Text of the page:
A recent report by the Food and Agriculture Policy Research Institute (FAPRI) concludes that a full waiver of the Renewable Fuel Standard (RFS) would result in an insignificant decrease in corn prices — only about  4 cents per bushel.

The study also found that the waiver “might” cause corn ethanol production to slip by just 1.3 percent, while corn available for livestock “might” increase 0.6 percent.

The report indicated that a waiver for 2012/13 would have “no effect on retail beef prices in 2013, and might shave 1 cent per pound off retail pork prices.”

Depending on which side of the corn market one resides — buyer or seller — the report is either further vindication of the RFS or another attempt to justify it. Corn producers and ethanol manufacturers like it, the livestock industry, not so much.

The Renewable Fuels Association (RFA) said the study “adds to the mounting body of evidence showing that a waiver of the RFS would not meaningfully affect feed prices.”

“The new FAPRI study is just the latest in a series of recent reports that show waiving the RFS would not have the types of impacts claimed by livestock groups and grocery manufacturers,” said RFA President Bob Dineen. “The suggestion that an RFS waiver would significantly bring down feed prices and reduce retail meat prices is absolutely absurd.”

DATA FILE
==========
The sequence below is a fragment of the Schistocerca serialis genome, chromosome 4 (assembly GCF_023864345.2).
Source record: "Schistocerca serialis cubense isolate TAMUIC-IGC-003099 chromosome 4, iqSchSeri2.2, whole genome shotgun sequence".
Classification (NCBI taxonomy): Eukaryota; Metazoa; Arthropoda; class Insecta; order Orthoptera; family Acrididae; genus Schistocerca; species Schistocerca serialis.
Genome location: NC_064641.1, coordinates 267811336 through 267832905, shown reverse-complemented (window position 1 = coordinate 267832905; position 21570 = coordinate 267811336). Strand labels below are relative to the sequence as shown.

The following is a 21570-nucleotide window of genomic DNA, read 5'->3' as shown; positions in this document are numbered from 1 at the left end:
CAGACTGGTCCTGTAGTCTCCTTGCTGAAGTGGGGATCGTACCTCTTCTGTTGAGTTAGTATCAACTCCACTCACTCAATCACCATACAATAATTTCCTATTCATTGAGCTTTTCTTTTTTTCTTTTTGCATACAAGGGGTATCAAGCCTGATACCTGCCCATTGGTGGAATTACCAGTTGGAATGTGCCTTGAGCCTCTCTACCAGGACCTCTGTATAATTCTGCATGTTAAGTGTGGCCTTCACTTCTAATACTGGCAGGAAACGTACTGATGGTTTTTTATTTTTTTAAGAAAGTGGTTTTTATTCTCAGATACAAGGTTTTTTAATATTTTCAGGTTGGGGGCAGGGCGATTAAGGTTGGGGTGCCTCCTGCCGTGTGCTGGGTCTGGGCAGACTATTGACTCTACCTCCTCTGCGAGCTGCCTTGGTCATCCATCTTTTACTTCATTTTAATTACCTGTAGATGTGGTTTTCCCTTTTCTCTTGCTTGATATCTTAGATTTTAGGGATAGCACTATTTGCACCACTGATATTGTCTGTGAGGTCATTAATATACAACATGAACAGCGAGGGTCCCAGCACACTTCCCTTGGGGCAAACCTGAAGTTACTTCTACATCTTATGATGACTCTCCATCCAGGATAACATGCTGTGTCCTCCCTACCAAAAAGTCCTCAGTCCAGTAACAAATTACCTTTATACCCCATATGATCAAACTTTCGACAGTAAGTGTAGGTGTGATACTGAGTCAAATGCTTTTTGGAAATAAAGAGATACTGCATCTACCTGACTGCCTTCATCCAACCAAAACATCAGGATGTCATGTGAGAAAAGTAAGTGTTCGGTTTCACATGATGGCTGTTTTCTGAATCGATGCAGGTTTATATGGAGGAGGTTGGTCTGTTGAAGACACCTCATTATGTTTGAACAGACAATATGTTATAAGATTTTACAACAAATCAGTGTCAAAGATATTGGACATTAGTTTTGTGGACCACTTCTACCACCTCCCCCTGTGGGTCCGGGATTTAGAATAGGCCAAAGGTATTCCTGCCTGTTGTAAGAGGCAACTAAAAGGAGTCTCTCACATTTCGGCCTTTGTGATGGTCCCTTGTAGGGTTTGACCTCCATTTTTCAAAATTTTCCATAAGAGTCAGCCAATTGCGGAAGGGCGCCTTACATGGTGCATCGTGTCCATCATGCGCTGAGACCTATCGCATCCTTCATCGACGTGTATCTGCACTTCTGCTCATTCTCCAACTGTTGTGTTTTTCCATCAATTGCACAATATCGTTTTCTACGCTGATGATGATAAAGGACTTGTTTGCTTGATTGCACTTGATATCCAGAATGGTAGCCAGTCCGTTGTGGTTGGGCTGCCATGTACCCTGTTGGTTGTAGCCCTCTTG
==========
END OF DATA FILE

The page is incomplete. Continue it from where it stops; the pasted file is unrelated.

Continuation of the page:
The only real impacts of a waiver, he said, would be to discourage farmers from planting corn and to delay biofuel technology development.

The cattle industry disputes the contention that the RFS has done no harm to the industry’s bottom line. Joe Parker Jr., rancher and president of the Texas Southwestern Cattle Raisers Association (TSCRA), says the RFS disrupts free market economics.

“Basic economics tells you that the greater demand, the higher the price,” he says. “Common sense tells you it’s probably not wise for the government to artificially inflate the demand for corn-based ethanol when there’s just not much corn to go around in the first place. What the government should do is waive the RFS standard and put corn back on the same free-market playing field as the cattle industry.”